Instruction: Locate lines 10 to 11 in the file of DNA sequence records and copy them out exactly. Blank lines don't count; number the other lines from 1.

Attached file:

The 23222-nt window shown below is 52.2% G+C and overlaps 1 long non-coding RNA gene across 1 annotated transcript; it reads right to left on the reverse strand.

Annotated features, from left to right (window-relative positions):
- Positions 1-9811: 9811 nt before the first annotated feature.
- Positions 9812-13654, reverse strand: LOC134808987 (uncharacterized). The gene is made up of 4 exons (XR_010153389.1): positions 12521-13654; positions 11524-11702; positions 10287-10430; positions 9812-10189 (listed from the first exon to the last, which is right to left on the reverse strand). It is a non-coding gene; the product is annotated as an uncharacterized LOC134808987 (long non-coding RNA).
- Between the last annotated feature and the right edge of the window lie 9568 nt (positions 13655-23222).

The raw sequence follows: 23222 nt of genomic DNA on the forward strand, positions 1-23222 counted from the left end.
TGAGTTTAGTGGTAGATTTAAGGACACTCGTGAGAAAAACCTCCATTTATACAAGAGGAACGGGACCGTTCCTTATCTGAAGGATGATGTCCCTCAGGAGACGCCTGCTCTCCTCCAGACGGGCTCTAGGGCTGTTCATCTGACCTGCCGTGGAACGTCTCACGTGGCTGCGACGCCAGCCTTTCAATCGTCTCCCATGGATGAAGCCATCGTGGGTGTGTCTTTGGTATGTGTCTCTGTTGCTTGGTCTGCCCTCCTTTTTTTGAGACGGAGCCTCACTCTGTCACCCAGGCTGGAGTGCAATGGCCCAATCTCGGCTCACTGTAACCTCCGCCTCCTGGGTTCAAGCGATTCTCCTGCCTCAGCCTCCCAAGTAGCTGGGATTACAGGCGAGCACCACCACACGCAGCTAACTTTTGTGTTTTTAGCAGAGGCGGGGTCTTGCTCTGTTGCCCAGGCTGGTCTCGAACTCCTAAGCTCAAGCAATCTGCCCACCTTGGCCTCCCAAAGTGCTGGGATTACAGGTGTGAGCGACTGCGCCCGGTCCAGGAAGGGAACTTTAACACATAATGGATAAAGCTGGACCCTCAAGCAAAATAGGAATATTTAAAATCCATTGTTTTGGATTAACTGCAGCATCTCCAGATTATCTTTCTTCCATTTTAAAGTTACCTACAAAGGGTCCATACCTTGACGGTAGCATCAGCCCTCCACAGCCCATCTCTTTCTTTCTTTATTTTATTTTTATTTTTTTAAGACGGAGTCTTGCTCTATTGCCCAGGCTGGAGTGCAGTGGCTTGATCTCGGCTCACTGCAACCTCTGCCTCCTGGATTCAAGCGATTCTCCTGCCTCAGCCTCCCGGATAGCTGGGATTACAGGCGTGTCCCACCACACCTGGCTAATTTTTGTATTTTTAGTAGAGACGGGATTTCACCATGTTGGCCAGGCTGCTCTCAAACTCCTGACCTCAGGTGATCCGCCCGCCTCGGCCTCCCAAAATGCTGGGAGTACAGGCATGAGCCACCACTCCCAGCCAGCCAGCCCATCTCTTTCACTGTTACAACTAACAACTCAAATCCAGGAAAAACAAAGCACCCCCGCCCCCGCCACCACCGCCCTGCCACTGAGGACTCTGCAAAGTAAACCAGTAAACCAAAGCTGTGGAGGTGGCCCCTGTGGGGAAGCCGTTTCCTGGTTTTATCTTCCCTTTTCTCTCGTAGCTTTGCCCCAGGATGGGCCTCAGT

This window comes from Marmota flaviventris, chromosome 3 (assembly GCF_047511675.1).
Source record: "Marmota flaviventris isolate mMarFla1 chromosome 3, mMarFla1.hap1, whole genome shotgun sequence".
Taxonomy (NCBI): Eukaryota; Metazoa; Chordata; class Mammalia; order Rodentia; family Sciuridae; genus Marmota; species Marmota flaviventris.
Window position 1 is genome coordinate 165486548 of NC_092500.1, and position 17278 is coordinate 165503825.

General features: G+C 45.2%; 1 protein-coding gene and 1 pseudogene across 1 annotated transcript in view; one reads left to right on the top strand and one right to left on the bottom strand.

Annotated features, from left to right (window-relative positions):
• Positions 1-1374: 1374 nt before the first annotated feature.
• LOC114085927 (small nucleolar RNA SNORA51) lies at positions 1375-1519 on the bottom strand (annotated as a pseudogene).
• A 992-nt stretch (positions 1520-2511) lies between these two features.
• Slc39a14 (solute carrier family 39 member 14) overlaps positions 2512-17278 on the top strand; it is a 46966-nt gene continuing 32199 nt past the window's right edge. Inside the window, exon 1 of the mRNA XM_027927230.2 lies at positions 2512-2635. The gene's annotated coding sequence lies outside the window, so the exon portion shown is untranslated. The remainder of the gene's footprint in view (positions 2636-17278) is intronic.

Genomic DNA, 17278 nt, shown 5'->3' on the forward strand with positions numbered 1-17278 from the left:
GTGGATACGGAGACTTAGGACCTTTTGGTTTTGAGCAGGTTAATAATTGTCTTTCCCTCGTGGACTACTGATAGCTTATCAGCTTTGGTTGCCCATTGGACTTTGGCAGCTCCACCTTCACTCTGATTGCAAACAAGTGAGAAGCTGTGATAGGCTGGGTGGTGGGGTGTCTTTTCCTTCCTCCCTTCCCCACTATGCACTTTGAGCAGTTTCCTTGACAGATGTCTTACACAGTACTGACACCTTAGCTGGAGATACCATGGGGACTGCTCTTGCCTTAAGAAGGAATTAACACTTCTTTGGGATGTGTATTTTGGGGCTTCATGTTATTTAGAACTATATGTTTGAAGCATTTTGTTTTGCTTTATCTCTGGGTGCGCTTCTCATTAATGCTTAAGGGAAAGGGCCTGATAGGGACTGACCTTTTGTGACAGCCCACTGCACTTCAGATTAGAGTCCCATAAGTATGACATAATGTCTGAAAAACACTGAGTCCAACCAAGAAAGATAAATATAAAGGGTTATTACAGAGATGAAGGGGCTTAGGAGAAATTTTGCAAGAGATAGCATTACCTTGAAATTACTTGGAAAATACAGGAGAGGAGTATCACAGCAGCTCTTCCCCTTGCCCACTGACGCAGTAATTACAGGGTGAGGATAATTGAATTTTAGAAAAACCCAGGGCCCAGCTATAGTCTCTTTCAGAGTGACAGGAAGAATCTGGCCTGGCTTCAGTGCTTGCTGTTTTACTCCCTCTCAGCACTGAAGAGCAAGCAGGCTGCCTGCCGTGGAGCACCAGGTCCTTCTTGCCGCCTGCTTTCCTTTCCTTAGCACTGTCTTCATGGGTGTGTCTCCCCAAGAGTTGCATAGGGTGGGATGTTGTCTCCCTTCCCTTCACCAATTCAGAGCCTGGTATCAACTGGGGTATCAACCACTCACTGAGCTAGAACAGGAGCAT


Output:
Taxonomy (NCBI): Eukaryota; Metazoa; Chordata; class Mammalia; order Rodentia; family Sciuridae; genus Marmota; species Marmota flaviventris.
Window position 1 is genome coordinate 165486548 of NC_092500.1, and position 17278 is coordinate 165503825.